Our Living River is an impressive collaboration of local and state government who have set the goal to bring swimming back to the Parramatta River. Their 2025 Masterplan work includes water quality, urban ecology, community survey, risk and economic assessments to detail a nuanced view of what “swimming in the river” means. From splash sites to offline pools to open swimming, all the options are being considered in some leading design work. This project is one to watch and is already influencing town planning policy for this region.

In the West, South Creek has emerged as “a key organising design element” for the GSC’s western city. Sydney has experience organising development around estuaries (like the harbour) but we haven’t done so well with small streams in suburbia that don’t have waterviews. It will be a true challenge to bring the South Creek vision to life. An exciting time for urban designers and water professionals alike.

Stay tuned for more next post exploring “all the water we need is already in the city” and “healthy communities are connected to their water”.

Article supplied by Phillip Birtles, Urban Water and Waterways Manager at Sydney Water

Growing Food in Green Infrastructure

Green infrastructure has many purposes. Among them is food production, but do we use green infrastructure for this as much as we could?

Given proper management, there is plenty of scope to make better use of rooftops, walls and water sensitive urban design assets as sites for growing edible plants. These opportunities range in scale from modern twists on traditional home vegetable gardening to behemoth commercial operations.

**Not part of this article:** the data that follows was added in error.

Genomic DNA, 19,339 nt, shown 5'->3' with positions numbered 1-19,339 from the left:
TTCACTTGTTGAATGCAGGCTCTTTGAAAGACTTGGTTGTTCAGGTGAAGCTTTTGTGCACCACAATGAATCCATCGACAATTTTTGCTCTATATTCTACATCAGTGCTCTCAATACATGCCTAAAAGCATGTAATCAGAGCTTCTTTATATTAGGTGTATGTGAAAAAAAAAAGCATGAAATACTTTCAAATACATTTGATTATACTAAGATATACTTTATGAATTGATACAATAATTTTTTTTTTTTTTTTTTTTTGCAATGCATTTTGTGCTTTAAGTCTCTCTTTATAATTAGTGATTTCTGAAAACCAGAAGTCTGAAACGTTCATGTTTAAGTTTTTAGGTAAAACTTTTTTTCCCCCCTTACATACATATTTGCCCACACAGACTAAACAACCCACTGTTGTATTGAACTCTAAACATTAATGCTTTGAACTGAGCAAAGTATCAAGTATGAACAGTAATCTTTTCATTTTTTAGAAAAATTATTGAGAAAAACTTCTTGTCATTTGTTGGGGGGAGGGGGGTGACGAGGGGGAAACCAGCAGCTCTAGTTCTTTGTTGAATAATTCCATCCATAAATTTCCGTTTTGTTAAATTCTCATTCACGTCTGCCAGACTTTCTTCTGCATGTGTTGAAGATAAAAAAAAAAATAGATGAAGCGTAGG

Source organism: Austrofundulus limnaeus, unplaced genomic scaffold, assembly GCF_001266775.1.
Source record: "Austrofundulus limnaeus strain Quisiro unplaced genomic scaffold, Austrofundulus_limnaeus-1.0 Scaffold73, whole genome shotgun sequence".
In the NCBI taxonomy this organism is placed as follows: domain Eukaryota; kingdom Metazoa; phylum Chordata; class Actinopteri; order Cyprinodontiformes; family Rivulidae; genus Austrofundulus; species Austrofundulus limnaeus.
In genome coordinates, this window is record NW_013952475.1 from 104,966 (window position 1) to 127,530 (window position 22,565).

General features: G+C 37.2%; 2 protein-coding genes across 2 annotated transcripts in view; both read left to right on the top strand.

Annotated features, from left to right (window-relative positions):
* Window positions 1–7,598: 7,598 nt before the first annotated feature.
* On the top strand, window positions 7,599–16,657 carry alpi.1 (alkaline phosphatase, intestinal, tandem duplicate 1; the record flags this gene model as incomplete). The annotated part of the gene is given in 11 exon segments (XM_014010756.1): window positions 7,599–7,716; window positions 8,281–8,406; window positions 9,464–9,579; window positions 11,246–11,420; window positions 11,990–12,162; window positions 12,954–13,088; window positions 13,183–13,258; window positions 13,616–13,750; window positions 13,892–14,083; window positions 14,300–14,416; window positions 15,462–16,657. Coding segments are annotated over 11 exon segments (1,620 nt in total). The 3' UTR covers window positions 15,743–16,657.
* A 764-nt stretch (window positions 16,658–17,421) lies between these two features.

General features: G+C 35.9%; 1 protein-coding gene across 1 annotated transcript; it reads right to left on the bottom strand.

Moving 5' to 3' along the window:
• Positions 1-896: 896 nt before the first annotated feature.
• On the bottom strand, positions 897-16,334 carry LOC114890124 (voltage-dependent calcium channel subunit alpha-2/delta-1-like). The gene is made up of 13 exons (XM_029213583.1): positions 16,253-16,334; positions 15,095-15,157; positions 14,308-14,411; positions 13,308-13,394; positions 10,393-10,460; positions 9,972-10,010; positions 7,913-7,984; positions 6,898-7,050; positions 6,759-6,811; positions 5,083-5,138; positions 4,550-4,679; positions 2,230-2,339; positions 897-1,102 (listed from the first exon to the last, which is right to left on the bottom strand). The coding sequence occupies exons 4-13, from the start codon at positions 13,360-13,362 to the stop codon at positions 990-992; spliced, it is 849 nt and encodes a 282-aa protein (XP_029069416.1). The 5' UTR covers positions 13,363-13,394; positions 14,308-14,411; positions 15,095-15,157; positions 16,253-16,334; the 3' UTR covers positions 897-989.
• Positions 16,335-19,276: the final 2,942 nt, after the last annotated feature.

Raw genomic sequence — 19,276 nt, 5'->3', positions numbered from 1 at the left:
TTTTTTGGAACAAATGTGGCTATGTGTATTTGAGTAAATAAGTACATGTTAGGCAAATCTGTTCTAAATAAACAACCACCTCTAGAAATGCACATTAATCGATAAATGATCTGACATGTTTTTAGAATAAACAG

Rooftops

A typical city rooftop is under-used. It is wasted space, wasted light and wasted rainwater, and an obvious site for urban gardening or farming. Rooftops can be used for food production in at least three ways:

1.   Commercial rooftop farms

Many commercial rooftop farms use soilless hydroponics systems. There are impressive examples internationally, in cities such as New York, Chicago, Montreal, Singapore, Hong Kong, Tokyo, Amsterdam and The Hague, and it seems to be only a matter of time before they flourish in cities such as Guangzhou. Commercial rooftop farms are yet to take off in Australia where, despite frequent discussion over the last decade, we still lack a practical understanding of what it takes to establish rooftop farms in Australian cities.

Photo: Pexels.com

2.   Rooftop community gardens

Community-style rooftop vegetable gardening has sprung up in many places, many of which feature a traditional type of container-based gardening, albeit at greater heights than most gardens. In a residential setting, a rooftop community garden is an opportunity for residents to connect with nature and to each other. In a commercial setting, it provides health and well-being benefits to staff, great marketing for the company, and direct benefits for the community if the produce is donated to charity. One of the key challenges in managing a rooftop community garden is keeping enthusiasm among the gardeners high, because their active participation is critical to success.

This article was originally published by Sourceable.net.

Click here to read the entire article.

Cities for Healthier Lives

We are sitting in worsening traffic jams, breathing in car fumes, living in isolated suburbs with no shops or services to walk or cycle to, and spending hours travelling to work because jobs are concentrated in unaffordable inner city areas.

The way we are planning our cities is causing a host of preventable health problems, from respiratory and cardiovascular diseases to diabetes and stress.

But we now have a blueprint for change. An international team of researchers, led by the University of Melbourne, have quantified for the first time the massive potential health benefits to be had if we finally just started planning our cities around the needs of humans and not cars. The researchers say it is a call for politicians to take action and set targets.